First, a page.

Not everybody who defends themselves in court claims they did not commit a crime. In fact, many people who plead not guilty claim they may have had legal cause to commit a crime, including assault.
In cases like these, defendants rely on their attorneys to protect their rights in court by building an affirmative defense during trial. Assault is one of those crimes that can be difficult to challenge in court, but an affirmative defense is often helpful.
What Is an Affirmative Defense in an Assault Case?
An affirmative defense is a claim that while the defendant did not commit the crime he or she is accused of, the actions should be justified or excused. When you plead not guilty and use an affirmative defense, you are mitigating the potential consequences of being convicted of a crime.
These affirmative defenses do not always lead to a not guilty judgment, but they can lessen your sentence in some cases. For example, instead of spending 30 days in jail, the judge could sentence you to community service or a fine.
What Are the Types of Affirmative Defenses for Assault Cases?
Assault is a crime for which you may use a variety of affirmative defenses to support your claims. As you work with an attorney, you can gather evidence to bolster your argument. Videos, photos, and witness testimony support your affirmative defense.
Intoxication by drugs or alcohol is not an excuse for a crime, but it can serve as an affirmative defense when the intoxication was not voluntary. For example, somebody may have spiked your drink, leading you to act in a more aggressive manner. In fact, if you were drugged, you may have been the victim of a crime as well.
If you committed a crime under duress, you can also use this claim against assault charges. Duress means that you were forced to act due to pressure or a threat. Perhaps you felt you were in danger, so you had to act with violence to get out of the situation. Perhaps you punched or restrained another person because he or she assaulted someone in front of you, for example.
Mistake of Law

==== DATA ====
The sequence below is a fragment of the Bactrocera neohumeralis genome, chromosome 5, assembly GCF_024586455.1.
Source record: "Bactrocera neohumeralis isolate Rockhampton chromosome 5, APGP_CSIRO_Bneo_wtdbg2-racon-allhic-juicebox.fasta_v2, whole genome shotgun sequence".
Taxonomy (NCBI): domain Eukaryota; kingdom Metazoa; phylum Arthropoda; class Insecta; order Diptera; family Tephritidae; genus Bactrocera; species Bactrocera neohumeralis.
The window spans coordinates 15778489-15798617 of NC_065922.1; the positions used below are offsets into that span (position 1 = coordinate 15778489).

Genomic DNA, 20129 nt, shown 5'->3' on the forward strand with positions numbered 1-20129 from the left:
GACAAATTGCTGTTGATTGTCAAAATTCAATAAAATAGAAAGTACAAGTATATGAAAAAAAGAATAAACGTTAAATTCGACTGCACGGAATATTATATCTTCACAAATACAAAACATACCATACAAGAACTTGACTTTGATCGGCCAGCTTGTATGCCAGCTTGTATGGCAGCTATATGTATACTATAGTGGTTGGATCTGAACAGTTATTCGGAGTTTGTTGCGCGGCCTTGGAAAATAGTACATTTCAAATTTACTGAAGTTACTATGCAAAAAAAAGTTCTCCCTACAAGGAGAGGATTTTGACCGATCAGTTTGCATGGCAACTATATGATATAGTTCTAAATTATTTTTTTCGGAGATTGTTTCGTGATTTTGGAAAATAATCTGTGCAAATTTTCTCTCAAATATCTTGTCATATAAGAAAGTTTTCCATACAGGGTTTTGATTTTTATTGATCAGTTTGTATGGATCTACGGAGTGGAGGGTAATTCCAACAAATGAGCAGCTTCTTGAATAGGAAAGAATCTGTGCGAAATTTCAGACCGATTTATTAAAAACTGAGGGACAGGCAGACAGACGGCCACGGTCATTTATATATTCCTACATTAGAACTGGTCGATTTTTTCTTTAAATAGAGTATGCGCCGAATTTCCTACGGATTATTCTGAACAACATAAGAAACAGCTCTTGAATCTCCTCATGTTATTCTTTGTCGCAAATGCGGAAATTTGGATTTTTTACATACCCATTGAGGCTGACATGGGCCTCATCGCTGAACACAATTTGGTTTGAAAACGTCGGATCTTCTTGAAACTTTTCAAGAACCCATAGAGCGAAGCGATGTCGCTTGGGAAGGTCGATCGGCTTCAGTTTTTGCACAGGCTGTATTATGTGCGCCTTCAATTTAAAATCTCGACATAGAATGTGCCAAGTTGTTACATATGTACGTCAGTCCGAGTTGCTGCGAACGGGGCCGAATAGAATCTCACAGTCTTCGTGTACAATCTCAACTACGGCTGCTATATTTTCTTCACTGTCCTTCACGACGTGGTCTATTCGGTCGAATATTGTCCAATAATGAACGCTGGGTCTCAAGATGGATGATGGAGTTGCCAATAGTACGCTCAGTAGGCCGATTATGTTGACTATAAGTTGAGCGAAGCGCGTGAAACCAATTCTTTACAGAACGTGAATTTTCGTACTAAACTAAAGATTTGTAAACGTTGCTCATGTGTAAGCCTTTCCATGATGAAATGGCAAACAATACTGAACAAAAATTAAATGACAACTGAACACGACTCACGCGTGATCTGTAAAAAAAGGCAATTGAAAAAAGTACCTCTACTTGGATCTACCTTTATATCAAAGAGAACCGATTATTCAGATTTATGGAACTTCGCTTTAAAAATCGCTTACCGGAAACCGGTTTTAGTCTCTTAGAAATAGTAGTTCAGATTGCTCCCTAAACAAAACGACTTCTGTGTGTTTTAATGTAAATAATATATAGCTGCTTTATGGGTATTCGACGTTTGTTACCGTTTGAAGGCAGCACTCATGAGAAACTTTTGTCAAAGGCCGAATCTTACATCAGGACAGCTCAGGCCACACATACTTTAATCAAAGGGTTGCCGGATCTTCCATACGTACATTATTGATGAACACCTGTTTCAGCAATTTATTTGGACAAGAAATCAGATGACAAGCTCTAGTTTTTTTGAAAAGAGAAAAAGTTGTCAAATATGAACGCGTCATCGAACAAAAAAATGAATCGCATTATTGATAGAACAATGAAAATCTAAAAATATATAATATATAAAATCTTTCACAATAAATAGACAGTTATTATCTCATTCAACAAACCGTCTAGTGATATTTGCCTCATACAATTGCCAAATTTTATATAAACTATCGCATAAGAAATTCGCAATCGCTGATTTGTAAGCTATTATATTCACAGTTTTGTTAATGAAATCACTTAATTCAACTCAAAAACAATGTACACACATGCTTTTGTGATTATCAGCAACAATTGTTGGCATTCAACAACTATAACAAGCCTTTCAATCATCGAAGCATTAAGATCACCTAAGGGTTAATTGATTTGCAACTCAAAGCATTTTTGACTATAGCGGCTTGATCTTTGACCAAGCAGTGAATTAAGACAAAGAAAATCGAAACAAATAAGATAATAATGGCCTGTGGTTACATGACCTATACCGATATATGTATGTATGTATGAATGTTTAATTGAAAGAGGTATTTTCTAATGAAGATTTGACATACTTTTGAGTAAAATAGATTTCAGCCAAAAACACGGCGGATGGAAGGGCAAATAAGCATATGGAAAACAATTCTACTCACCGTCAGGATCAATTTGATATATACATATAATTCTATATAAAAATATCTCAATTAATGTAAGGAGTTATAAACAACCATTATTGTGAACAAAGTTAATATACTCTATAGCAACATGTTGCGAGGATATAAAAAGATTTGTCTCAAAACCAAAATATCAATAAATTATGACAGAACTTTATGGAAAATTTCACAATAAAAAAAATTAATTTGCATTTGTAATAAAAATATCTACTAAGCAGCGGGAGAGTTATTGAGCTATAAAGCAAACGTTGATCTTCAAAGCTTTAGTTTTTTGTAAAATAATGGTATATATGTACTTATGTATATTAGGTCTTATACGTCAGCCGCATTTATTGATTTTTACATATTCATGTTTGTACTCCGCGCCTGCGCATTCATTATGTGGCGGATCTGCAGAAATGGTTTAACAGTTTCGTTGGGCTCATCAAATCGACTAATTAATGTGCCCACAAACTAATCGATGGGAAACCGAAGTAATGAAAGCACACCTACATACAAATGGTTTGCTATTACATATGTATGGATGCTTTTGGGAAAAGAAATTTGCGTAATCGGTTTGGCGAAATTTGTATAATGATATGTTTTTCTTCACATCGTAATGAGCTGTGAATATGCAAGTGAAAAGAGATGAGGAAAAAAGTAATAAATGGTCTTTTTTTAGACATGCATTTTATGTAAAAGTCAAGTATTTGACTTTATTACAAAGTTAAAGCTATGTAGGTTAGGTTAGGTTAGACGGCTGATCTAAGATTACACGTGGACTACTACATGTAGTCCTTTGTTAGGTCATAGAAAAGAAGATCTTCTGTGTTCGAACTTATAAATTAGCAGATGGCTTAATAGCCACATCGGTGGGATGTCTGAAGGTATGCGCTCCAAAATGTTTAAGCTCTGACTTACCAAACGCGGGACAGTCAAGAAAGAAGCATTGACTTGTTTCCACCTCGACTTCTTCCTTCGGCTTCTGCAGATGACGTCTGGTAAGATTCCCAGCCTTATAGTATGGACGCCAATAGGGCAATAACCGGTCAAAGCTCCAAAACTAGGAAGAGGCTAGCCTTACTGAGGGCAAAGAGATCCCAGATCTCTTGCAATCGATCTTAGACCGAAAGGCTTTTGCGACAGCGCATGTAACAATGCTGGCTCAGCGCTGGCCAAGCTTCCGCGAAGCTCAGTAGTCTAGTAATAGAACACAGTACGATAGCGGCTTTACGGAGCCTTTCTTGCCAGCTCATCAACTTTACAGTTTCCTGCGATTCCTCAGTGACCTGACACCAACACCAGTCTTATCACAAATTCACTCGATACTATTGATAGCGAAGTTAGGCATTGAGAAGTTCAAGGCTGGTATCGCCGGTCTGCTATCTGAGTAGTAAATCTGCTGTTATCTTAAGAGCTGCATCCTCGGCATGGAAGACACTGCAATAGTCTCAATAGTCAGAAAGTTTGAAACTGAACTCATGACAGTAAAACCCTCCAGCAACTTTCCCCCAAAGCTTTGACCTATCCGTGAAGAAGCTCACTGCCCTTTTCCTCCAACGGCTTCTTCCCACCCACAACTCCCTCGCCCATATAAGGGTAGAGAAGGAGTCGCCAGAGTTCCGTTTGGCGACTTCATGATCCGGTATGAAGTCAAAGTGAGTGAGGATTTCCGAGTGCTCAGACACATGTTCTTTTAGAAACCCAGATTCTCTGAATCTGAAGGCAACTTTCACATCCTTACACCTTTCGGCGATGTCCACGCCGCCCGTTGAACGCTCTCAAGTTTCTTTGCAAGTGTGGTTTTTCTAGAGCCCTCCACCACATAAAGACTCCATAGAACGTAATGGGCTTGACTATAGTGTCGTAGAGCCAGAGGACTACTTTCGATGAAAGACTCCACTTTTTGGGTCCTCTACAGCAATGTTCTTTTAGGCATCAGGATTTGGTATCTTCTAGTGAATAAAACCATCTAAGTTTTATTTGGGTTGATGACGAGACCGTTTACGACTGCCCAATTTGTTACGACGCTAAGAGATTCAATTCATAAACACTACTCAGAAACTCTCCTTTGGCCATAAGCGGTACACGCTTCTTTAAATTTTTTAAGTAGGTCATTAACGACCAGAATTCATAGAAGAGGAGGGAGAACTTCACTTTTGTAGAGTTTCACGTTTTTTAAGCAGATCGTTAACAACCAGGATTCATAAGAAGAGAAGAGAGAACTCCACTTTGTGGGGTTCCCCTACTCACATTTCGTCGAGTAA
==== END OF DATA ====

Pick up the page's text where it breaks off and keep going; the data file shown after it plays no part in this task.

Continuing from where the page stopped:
Mistake of law is a possible defense, though attorneys are typically careful about using ignorance of the law as an argument. For example, you may not have known that walking up to somebody and pushing them can qualify as assault. In fact, many people do believe assault must cause grievous bodily injury, but touching another person could be enough for an assault conviction.
You can defend yourself against assault by claiming the whole incident was a misunderstanding or accident. The defendant could have made a mistake that any reasonable person could have made, resulting in reasonable actions he or she performed.
For example, a man could claim you punched him, but video evidence might show that the contact was accidental if you were pushed into his proximity.
What Should You Do If You Are Accused of Assault?
The first thing you should do if you are accused of a crime is contact a criminal defense attorney. Your attorney helps you build the strongest defense possible, whether it is affirmative or a claim you did not commit assault, at least purposefully.
Daniels, Long & Pinsel, LLC, offers criminal law services to individuals in Illinois. If you have been accused of assault and want to use an affirmative defense, schedule a consultation with us today. We can ensure you have strong legs to stand on in court, no matter what level of assault the court charges you with.